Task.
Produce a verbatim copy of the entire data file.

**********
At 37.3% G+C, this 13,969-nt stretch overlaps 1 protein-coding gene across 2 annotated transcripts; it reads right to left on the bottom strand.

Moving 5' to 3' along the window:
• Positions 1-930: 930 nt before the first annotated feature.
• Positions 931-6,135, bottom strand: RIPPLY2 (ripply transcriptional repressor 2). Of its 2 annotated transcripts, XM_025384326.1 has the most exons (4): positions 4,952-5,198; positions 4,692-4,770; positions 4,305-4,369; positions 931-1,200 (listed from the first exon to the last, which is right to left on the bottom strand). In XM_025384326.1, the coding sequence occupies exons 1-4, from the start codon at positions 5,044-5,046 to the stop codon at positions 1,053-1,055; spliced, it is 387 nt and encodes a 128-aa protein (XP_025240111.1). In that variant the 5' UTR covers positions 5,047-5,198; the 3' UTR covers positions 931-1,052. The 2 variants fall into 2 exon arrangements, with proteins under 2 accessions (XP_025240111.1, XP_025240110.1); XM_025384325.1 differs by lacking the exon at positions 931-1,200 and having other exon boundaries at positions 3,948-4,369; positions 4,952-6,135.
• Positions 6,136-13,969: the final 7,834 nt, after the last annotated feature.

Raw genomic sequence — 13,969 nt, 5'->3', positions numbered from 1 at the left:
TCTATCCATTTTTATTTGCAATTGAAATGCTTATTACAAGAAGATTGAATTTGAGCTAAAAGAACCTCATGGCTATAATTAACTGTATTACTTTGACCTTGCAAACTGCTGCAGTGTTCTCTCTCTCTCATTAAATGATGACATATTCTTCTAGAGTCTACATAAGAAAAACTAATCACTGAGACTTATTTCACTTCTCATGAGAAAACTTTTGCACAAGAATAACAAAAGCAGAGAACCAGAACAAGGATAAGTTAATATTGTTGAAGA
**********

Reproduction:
At 37.3% G+C, this 13,969-nt stretch overlaps 1 protein-coding gene across 2 annotated transcripts; it reads right to left on the bottom strand.

Moving 5' to 3' along the window:
• Positions 1-930: 930 nt before the first annotated feature.
• Positions 931-6,135, bottom strand: RIPPLY2 (ripply transcriptional repressor 2). Of its 2 annotated transcripts, XM_025384326.1 has the most exons (4): positions 4,952-5,198; positions 4,692-4,770; positions 4,305-4,369; positions 931-1,200 (listed from the first exon to the last, which is right to left on the bottom strand). In XM_025384326.1, the coding sequence occupies exons 1-4, from the start codon at positions 5,044-5,046 to the stop codon at positions 1,053-1,055; spliced, it is 387 nt and encodes a 128-aa protein (XP_025240111.1). In that variant the 5' UTR covers positions 5,047-5,198; the 3' UTR covers positions 931-1,052. The 2 variants fall into 2 exon arrangements, with proteins under 2 accessions (XP_025240111.1, XP_025240110.1); XM_025384325.1 differs by lacking the exon at positions 931-1,200 and having other exon boundaries at positions 3,948-4,369; positions 4,952-6,135.
• Positions 6,136-13,969: the final 7,834 nt, after the last annotated feature.

Raw genomic sequence — 13,969 nt, 5'->3', positions numbered from 1 at the left:
TCTATCCATTTTTATTTGCAATTGAAATGCTTATTACAAGAAGATTGAATTTGAGCTAAAAGAACCTCATGGCTATAATTAACTGTATTACTTTGACCTTGCAAACTGCTGCAGTGTTCTCTCTCTCTCATTAAATGATGACATATTCTTCTAGAGTCTACATAAGAAAAACTAATCACTGAGACTTATTTCACTTCTCATGAGAAAACTTTTGCACAAGAATAACAAAAGCAGAGAACCAGAACAAGGATAAGTTAATATTGTTGAAGA